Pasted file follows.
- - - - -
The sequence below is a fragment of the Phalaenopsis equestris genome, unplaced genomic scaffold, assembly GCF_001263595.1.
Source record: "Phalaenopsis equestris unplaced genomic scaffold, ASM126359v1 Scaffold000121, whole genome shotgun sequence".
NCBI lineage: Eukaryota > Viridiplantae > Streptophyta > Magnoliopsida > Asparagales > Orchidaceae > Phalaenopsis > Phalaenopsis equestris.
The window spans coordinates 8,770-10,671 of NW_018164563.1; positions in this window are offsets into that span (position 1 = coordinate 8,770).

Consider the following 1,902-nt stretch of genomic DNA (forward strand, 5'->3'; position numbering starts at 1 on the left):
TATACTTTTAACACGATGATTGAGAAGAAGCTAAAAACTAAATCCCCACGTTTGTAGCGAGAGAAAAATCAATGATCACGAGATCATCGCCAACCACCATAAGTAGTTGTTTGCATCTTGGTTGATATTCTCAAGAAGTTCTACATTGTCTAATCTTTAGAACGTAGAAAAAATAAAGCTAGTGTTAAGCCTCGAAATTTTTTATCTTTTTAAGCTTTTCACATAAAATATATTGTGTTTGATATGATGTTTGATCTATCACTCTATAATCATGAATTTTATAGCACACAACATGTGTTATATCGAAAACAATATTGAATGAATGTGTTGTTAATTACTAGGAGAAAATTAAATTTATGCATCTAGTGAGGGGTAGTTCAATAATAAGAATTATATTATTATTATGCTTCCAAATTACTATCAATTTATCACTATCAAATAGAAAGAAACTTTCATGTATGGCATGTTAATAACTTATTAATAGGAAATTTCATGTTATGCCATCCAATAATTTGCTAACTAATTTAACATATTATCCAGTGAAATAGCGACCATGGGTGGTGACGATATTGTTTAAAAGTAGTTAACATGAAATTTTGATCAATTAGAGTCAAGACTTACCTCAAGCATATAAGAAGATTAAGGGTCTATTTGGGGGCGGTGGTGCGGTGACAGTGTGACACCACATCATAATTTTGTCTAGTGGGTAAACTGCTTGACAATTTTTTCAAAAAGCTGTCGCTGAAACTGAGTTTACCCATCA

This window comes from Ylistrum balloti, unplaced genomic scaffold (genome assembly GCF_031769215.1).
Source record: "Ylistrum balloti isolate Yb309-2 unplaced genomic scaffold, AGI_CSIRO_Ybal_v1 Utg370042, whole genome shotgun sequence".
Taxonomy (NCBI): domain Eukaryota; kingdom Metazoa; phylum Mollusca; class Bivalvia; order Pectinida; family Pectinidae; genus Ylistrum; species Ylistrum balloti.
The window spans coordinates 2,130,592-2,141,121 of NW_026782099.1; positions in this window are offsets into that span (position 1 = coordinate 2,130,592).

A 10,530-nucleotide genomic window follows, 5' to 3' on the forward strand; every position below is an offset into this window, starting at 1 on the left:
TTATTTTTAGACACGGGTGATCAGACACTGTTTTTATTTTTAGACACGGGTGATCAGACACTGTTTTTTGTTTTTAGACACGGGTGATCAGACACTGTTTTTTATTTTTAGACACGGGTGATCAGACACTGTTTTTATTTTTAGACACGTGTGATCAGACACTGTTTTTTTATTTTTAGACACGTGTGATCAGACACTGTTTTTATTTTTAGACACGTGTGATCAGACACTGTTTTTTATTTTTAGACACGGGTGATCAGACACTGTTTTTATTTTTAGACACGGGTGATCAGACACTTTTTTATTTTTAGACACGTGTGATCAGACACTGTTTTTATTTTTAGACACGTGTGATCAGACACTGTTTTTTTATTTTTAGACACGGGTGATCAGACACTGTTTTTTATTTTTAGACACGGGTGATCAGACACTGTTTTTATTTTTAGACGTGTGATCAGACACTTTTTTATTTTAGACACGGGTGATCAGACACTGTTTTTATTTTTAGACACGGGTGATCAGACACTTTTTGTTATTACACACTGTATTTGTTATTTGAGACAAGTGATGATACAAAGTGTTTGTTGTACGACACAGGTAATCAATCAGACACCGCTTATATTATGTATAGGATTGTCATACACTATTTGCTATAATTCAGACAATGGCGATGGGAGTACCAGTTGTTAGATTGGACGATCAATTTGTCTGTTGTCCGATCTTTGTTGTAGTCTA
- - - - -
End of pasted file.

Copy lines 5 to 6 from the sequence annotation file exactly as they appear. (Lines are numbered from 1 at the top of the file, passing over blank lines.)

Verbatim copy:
Consider the following 1,902-nt stretch of genomic DNA (forward strand, 5'->3'; position numbering starts at 1 on the left):
TATACTTTTAACACGATGATTGAGAAGAAGCTAAAAACTAAATCCCCACGTTTGTAGCGAGAGAAAAATCAATGATCACGAGATCATCGCCAACCACCATAAGTAGTTGTTTGCATCTTGGTTGATATTCTCAAGAAGTTCTACATTGTCTAATCTTTAGAACGTAGAAAAAATAAAGCTAGTGTTAAGCCTCGAAATTTTTTATCTTTTTAAGCTTTTCACATAAAATATATTGTGTTTGATATGATGTTTGATCTATCACTCTATAATCATGAATTTTATAGCACACAACATGTGTTATATCGAAAACAATATTGAATGAATGTGTTGTTAATTACTAGGAGAAAATTAAATTTATGCATCTAGTGAGGGGTAGTTCAATAATAAGAATTATATTATTATTATGCTTCCAAATTACTATCAATTTATCACTATCAAATAGAAAGAAACTTTCATGTATGGCATGTTAATAACTTATTAATAGGAAATTTCATGTTATGCCATCCAATAATTTGCTAACTAATTTAACATATTATCCAGTGAAATAGCGACCATGGGTGGTGACGATATTGTTTAAAAGTAGTTAACATGAAATTTTGATCAATTAGAGTCAAGACTTACCTCAAGCATATAAGAAGATTAAGGGTCTATTTGGGGGCGGTGGTGCGGTGACAGTGTGACACCACATCATAATTTTGTCTAGTGGGTAAACTGCTTGACAATTTTTTCAAAAAGCTGTCGCTGAAACTGAGTTTACCCATCA